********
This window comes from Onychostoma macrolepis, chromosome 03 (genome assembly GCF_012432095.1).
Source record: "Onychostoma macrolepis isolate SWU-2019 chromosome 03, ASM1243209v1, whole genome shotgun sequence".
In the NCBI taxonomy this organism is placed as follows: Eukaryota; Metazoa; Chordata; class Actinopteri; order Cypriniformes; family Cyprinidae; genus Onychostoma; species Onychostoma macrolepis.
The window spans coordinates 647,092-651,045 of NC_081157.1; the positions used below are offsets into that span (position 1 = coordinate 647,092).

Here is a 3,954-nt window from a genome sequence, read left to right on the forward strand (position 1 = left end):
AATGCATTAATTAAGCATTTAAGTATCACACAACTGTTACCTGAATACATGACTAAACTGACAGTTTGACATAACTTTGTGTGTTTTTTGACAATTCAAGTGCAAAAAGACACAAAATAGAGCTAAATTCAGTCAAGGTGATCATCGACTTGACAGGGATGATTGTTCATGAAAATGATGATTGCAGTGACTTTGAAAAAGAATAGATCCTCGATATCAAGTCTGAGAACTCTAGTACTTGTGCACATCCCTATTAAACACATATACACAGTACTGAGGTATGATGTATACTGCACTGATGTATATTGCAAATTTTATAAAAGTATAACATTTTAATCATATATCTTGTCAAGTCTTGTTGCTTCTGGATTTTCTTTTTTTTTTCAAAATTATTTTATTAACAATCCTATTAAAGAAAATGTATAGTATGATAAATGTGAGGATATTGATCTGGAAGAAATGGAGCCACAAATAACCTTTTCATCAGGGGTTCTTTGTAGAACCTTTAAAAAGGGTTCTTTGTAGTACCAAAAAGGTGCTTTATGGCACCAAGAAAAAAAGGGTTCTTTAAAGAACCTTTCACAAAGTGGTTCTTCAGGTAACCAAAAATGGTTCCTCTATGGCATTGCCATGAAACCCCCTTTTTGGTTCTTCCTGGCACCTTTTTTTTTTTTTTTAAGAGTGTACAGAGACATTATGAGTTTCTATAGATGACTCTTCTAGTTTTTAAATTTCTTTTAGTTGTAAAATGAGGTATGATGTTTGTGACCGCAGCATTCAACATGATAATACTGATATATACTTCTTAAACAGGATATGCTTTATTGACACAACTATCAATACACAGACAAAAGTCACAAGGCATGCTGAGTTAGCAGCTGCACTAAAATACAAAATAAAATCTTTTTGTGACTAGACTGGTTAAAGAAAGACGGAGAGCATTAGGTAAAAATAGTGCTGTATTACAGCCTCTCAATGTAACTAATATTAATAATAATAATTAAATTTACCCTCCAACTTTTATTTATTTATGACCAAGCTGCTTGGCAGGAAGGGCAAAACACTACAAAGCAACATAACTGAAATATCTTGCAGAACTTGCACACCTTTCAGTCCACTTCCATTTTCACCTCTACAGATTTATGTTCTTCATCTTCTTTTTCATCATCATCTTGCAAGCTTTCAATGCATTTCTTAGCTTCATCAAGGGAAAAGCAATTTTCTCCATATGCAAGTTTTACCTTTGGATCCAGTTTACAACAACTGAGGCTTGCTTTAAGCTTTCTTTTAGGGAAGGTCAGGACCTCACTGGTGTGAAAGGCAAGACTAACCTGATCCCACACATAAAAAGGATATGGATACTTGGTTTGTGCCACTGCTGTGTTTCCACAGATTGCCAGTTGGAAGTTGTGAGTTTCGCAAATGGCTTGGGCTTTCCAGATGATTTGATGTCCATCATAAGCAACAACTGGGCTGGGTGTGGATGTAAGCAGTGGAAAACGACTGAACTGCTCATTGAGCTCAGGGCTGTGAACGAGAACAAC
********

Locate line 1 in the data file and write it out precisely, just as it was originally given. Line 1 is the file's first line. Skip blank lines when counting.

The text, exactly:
This window comes from Onychostoma macrolepis, chromosome 03 (genome assembly GCF_012432095.1).